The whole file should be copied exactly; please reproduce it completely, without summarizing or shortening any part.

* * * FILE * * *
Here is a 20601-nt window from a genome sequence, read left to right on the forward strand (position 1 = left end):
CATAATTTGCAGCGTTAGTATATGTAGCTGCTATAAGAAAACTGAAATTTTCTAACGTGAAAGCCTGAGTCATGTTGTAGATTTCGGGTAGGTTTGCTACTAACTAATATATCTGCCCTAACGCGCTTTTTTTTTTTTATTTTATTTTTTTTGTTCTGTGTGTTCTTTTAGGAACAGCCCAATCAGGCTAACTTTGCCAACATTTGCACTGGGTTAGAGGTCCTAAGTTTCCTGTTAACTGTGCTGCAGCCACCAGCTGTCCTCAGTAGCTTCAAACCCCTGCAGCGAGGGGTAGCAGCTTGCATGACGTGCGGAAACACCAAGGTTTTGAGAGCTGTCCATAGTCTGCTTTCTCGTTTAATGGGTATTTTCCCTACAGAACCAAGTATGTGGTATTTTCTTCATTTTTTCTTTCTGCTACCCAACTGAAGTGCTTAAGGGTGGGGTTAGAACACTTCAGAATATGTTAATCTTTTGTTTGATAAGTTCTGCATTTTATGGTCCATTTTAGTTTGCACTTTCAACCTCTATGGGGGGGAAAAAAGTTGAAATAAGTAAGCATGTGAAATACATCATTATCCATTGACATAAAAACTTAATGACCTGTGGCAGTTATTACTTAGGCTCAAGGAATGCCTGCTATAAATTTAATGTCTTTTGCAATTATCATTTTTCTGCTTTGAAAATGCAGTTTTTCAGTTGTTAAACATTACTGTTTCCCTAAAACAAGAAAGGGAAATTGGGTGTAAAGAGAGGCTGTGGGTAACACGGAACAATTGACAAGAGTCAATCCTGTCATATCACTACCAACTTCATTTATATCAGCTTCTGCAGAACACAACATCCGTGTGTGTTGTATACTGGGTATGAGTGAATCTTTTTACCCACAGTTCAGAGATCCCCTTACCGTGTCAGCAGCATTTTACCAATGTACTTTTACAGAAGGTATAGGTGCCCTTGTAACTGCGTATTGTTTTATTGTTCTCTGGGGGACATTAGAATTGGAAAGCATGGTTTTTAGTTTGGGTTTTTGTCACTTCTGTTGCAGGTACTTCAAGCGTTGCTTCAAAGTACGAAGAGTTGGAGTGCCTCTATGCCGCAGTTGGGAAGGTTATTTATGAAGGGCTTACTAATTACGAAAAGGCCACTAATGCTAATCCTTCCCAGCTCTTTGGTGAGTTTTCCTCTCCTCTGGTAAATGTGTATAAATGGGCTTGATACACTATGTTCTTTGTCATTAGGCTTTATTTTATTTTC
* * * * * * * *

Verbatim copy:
Here is a 20601-nt window from a genome sequence, read left to right on the forward strand (position 1 = left end):
CATAATTTGCAGCGTTAGTATATGTAGCTGCTATAAGAAAACTGAAATTTTCTAACGTGAAAGCCTGAGTCATGTTGTAGATTTCGGGTAGGTTTGCTACTAACTAATATATCTGCCCTAACGCGCTTTTTTTTTTTTATTTTATTTTTTTTGTTCTGTGTGTTCTTTTAGGAACAGCCCAATCAGGCTAACTTTGCCAACATTTGCACTGGGTTAGAGGTCCTAAGTTTCCTGTTAACTGTGCTGCAGCCACCAGCTGTCCTCAGTAGCTTCAAACCCCTGCAGCGAGGGGTAGCAGCTTGCATGACGTGCGGAAACACCAAGGTTTTGAGAGCTGTCCATAGTCTGCTTTCTCGTTTAATGGGTATTTTCCCTACAGAACCAAGTATGTGGTATTTTCTTCATTTTTTCTTTCTGCTACCCAACTGAAGTGCTTAAGGGTGGGGTTAGAACACTTCAGAATATGTTAATCTTTTGTTTGATAAGTTCTGCATTTTATGGTCCATTTTAGTTTGCACTTTCAACCTCTATGGGGGGGAAAAAAGTTGAAATAAGTAAGCATGTGAAATACATCATTATCCATTGACATAAAAACTTAATGACCTGTGGCAGTTATTACTTAGGCTCAAGGAATGCCTGCTATAAATTTAATGTCTTTTGCAATTATCATTTTTCTGCTTTGAAAATGCAGTTTTTCAGTTGTTAAACATTACTGTTTCCCTAAAACAAGAAAGGGAAATTGGGTGTAAAGAGAGGCTGTGGGTAACACGGAACAATTGACAAGAGTCAATCCTGTCATATCACTACCAACTTCATTTATATCAGCTTCTGCAGAACACAACATCCGTGTGTGTTGTATACTGGGTATGAGTGAATCTTTTTACCCACAGTTCAGAGATCCCCTTACCGTGTCAGCAGCATTTTACCAATGTACTTTTACAGAAGGTATAGGTGCCCTTGTAACTGCGTATTGTTTTATTGTTCTCTGGGGGACATTAGAATTGGAAAGCATGGTTTTTAGTTTGGGTTTTTGTCACTTCTGTTGCAGGTACTTCAAGCGTTGCTTCAAAGTACGAAGAGTTGGAGTGCCTCTATGCCGCAGTTGGGAAGGTTATTTATGAAGGGCTTACTAATTACGAAAAGGCCACTAATGCTAATCCTTCCCAGCTCTTTGGTGAGTTTTCCTCTCCTCTGGTAAATGTGTATAAATGGGCTTGATACACTATGTTCTTTGTCATTAGGCTTTATTTTATTTTC